Politicians should have as many words for lying as Inuits have for snow. To tell the truth in politics requires only the inverse of the courtroom oath: I promise to tell some of the truth at least some of the time, so help me Fox News. Now a right-wing political group has asked the Supreme Court to make lying in politics a First Amendment Right. And you thought nothing got done in Washington.
Politicians are already entitled to taxpayer-funded cars, junkets, pensions, and full-time salaries for part-time jobs. Now the Supreme Court is weighing whether politicians are entitled to their own truth as well. No wonder a recent Rasmussen poll measured a puny 6% approval rating for Congress.
There’s no crying in baseball, but it’s hard to imagine politics without lying. Denying a politician the pleasure of the dodge, the shade, the evasion, and the verbal wink would be like wanting a world with only one shade of blue. Still, giving political lies constitutional sanction would complete our journey from not being able to lie about chopping down the cherry tree to denying the tree was there in the first place.
Any politician can lie. I once had a client caught in a massage parlor of ill repute. He claimed he was there to interview a witness, admittedly without his pants. In the old days, that was a scandal. These days, that’s amateur hour.
We are at the dawn of a new age of political lie, the falsehood that unashamedly proclaims the ridiculous as self-evident. This next-level lie claims that the smoking gun was just having a cigarette if indeed the gun existed at all. Not just any politician can tell a lie of such towering ambition. Only the most accomplished of the next generation of political prevaricators can even attempt a feat of such daring and skill that it leaves us in gasping admiration.
That is how Texas Republican Greg Abbott makes me feel. In a state over-populated with politicians fluent in hooey, Abbott deserves special acclaim for what he recently did when he rolled out his education plan. It’s actually a privilege to be the one to tell you what he did. It’s that special.
Abbott, who is running for Texas Governor against Wendy Davis, opposes universal pre-K. Instead, he wants to improve early childhood education with what he calls “gold standard program” that will direct state funding to pre-K programs showing the greatest success.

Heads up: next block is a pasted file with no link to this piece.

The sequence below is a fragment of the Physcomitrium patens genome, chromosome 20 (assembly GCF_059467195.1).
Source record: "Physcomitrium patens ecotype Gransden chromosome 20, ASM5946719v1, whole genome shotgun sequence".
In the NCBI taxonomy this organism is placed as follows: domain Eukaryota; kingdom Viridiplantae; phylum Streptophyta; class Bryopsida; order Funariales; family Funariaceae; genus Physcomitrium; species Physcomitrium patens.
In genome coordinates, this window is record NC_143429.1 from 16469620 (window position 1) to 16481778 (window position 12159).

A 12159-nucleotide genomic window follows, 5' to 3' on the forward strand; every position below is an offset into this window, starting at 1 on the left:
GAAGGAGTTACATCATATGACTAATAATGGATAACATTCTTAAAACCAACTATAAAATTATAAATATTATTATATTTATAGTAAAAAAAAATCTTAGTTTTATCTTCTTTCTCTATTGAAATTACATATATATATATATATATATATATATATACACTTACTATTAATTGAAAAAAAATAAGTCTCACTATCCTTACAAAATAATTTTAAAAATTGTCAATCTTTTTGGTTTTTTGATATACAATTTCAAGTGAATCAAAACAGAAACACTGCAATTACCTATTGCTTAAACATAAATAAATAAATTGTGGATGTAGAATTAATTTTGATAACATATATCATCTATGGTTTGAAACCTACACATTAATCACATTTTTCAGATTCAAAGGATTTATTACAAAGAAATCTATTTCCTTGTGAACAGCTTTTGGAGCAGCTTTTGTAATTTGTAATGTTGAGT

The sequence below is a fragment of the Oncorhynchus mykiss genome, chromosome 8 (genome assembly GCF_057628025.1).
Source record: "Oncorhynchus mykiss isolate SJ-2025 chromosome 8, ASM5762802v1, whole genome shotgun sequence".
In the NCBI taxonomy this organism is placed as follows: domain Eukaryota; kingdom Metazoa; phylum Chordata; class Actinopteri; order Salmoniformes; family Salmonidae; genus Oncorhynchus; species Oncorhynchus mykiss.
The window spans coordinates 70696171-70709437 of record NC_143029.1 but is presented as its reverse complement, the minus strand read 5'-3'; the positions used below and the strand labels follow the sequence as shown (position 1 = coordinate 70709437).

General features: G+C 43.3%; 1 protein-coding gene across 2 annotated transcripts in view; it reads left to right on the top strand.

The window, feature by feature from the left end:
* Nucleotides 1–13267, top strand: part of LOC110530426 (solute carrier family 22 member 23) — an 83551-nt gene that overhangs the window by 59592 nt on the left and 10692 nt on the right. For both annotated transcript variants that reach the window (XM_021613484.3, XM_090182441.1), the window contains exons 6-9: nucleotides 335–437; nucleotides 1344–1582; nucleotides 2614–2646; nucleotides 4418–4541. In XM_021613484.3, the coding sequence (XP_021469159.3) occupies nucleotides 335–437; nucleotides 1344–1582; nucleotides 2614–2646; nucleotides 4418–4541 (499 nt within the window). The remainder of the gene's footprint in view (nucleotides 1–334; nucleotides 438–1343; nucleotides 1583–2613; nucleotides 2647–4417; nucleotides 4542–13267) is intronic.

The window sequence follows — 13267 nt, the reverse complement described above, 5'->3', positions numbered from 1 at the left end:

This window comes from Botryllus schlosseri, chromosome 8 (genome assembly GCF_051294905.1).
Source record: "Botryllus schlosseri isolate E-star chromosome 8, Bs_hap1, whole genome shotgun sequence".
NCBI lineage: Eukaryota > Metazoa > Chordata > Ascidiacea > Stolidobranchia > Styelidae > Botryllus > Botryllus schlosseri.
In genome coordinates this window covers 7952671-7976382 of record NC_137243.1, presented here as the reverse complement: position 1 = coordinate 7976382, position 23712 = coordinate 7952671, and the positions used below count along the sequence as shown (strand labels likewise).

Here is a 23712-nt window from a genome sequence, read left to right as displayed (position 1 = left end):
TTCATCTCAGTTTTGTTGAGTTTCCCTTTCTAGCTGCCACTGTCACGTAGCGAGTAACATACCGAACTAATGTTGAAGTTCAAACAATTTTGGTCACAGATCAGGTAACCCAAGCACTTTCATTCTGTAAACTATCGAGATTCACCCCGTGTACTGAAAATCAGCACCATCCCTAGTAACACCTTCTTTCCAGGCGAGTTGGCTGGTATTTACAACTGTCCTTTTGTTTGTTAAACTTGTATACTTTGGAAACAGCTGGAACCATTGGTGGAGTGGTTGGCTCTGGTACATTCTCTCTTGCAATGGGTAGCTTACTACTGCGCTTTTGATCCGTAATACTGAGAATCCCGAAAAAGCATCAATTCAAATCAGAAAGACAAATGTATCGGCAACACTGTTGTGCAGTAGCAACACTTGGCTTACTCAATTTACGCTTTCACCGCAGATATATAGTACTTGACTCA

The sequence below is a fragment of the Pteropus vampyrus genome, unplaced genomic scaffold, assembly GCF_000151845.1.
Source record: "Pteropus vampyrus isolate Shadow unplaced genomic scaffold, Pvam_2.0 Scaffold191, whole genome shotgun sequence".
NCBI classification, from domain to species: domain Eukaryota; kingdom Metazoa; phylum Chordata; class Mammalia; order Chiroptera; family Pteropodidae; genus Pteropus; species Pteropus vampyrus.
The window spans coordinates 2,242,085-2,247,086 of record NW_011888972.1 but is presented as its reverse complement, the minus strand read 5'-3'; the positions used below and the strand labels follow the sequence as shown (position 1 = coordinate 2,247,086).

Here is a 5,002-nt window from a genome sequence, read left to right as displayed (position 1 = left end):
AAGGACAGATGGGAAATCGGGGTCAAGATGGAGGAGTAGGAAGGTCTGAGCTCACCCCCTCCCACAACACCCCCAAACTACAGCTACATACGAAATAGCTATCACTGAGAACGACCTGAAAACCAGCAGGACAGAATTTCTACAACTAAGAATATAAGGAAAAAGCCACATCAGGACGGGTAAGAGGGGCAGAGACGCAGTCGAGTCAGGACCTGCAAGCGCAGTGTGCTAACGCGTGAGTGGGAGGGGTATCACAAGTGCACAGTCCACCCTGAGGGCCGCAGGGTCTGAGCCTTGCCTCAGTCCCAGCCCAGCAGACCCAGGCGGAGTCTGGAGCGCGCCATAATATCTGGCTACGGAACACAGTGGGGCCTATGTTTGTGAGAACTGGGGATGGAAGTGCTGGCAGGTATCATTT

He ran into a bit of a problem on page 21 of his plan that lists three ways to measure the effectiveness of a pre-K program: having the teacher observe, judging the student by his or her work, and “Direct Assessments, norm referenced standardized tests”.
Texas is where the Education Spring rebellion against high-stakes testing started. A grassroots group of angry mothers known officially as Texans Advocating for Meaningful Assessment and unofficially as Mothers Against Drunk Testing convinced the legislature to roll back the number of tests required to graduate high school from 15 to 5, and a recent poll found that 56% of Texans want to get rid of the rest of them. Making kids put down their crayons so they can take standardized tests plays as well in Texas as advocating the abolition of tackle football.
Despite clearly stating in his plan that he wanted “assessments at the beginning and end of the year” for pre-K students who don’t now take standardized tests, Abbott denied that he was advocating increased testing.
“Suggestions to the contrary are absurd,” said his spokesman, whose future in political lore should be secure for then claiming that the proposal that 4-year-olds take “norm referenced standardized tests” was “there for informational purposes only.”
It almost makes one weep with wonder. Claiming that one’s proposals exist without meaning or context brings us closer to a more perfect union. We truly live in the golden age of political deceit, thanks in part to pioneers such as Abbott. With humble respect, I bow down to my betters, and that’s the truth. You can believe me. I’m in politics.
On Apr. 23, 2014, Cagle Cartoons syndicated this column.